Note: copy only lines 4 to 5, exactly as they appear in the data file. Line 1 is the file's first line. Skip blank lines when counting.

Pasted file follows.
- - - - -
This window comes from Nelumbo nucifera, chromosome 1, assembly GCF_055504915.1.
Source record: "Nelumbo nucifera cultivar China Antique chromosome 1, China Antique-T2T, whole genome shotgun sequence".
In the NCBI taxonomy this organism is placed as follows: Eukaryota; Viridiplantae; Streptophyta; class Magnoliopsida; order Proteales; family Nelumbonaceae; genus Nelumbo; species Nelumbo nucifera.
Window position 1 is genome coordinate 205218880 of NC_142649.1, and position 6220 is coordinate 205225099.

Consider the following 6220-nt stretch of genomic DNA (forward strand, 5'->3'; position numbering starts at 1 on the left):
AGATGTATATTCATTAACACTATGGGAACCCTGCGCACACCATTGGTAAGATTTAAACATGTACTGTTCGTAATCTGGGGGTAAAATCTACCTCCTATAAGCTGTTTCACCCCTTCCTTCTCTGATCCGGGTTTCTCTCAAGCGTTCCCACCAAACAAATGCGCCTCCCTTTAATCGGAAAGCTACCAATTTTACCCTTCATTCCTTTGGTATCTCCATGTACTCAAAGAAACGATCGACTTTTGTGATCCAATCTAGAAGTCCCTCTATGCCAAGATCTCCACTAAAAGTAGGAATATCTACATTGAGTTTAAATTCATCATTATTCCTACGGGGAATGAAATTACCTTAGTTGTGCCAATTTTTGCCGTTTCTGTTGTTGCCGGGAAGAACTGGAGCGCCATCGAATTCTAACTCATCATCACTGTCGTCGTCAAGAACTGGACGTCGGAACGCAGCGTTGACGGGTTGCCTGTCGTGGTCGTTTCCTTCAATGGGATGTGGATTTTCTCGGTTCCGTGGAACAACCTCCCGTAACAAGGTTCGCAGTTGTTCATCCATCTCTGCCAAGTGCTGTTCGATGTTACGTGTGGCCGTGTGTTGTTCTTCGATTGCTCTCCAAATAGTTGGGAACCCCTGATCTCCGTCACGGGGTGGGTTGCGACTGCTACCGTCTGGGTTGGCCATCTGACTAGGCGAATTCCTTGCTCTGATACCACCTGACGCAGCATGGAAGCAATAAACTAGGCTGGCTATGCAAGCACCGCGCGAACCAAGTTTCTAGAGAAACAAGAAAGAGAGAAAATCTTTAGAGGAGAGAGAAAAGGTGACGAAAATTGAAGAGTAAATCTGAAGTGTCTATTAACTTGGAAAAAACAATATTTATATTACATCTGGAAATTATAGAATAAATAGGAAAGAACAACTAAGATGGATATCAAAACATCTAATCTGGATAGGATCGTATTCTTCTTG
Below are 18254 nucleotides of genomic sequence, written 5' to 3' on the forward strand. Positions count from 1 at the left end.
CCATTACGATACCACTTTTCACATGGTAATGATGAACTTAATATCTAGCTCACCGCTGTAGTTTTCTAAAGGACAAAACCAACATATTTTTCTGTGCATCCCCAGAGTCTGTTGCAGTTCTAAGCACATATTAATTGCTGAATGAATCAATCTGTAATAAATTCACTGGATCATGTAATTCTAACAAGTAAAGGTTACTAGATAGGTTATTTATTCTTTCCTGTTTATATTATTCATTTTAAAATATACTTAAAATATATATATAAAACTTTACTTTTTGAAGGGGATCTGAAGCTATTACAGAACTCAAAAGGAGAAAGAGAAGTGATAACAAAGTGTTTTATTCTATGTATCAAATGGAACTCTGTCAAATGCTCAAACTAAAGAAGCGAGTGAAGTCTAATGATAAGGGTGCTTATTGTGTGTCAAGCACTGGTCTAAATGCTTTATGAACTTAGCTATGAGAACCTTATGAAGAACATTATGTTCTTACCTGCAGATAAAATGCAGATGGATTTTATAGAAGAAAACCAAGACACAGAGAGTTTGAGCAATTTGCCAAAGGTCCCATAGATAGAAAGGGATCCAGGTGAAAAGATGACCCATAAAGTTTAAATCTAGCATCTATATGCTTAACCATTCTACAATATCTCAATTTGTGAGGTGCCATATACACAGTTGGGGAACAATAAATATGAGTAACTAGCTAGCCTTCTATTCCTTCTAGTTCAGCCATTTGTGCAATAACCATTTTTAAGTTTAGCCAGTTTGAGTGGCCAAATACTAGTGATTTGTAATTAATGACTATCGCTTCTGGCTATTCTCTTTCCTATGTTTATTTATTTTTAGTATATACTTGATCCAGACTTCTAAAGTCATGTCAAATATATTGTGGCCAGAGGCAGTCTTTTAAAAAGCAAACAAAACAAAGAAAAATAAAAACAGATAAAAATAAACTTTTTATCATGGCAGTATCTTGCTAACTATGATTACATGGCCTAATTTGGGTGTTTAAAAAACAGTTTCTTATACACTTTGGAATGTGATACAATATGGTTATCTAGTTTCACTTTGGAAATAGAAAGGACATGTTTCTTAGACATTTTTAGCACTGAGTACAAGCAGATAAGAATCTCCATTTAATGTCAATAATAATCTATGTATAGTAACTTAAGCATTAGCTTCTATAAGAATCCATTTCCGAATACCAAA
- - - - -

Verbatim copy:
Window position 1 is genome coordinate 205218880 of NC_142649.1, and position 6220 is coordinate 205225099.

Consider the following 6220-nt stretch of genomic DNA (forward strand, 5'->3'; position numbering starts at 1 on the left):